Previously we laid the groundwork for an effective pricing strategy, setting goals and gathering key inputs. Now it is time to take the final steps toward your ultimate pricing power.

Pricing affects external AND internal behaviors. Salespeople will quickly determine the best way to maximize their interests just like a customer or prospect will strive to minimize their cost. This has become particularly important with the drive to subscription revenue. Selling companies like the subscription pricing approach (whether or not they have a software as a service offering or leased physical product) because it creates a more predictable revenue stream. The issue becomes how your pricing model affects your sales team compensation plan. What term of subscription do you offer? What risk of renewal or inflation do you want to bear as a company? Additionally, how will you pay commissions — up front, as revenue is recognized or on what part of the subscription?

Buyers generally want to reduce inflationary risk by locking in long-term contracts with no cost of living / inflation adjustments. So as a provider you must determine the balance of risk you will bear to offset the benefit of predictable revenue streams. Let us explore all the internal and external forces that should shape your price.

Pricing Structure

What key factors will your team need to consider in the pricing decision that will impact the final calculated price? Remember, having to update your pricing strategy for current customers often results in churn. Avoid surprises and spend the time noting down all relevant impacts to your price. This might include:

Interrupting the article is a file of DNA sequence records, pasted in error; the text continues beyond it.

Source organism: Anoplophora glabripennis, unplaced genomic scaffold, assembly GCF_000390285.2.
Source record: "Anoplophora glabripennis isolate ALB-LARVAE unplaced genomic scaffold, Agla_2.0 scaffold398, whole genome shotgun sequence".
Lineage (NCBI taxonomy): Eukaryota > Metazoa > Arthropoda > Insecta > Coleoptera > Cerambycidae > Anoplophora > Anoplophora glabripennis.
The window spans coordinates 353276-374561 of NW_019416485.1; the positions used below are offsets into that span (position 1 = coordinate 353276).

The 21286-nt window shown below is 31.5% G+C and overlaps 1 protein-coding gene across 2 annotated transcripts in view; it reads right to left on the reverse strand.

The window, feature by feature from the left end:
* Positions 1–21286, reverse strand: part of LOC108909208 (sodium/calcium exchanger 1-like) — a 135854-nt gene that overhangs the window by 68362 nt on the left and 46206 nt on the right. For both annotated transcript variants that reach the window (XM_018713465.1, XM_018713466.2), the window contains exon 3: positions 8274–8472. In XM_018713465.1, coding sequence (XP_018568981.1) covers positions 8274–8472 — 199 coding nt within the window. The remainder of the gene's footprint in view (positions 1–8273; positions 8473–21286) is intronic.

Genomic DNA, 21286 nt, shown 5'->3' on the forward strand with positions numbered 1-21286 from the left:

1. Unit price
  2. Embedded or associated partner products
  3. Volume discounts and cutoffs
  4. Time factors
  5. Incentives
  6. Geography
  7. Bundles or packaging
  8. Direct or resell (third-party)

Discounting Practices and Policies

Set the criteria for discounting, including discount levels, determining factors and who is allowed to authorize these decisions. Also consider how bundling and packaging can impact price discounts and adjustments. Lastly, include a plan for exception processes for things such as end-of-life of your product or any sort of market change (remember COVID?).

The Review Cycle and Roll-out

Next, build a formal foundation of your organization’s’ standard practice for a pricing review cycle. Common triggers of a pricing review cycle include:

  1. Annual review or updates
  2. Solution / product introduction
  3. New packaging or bundle introduction
  4. Product change
  5. Product end-of-life

Additionally, formalize what needs accomplished, who owns the tasks, and what systems and assets need to be created or changed for a pricing rollout.


A B2B Leader’s Guide to Pricing Strategy Workbook provides B2B leadership with the four key pricing principles and the six steps that will lead you to a successful pricing strategy and outcomes.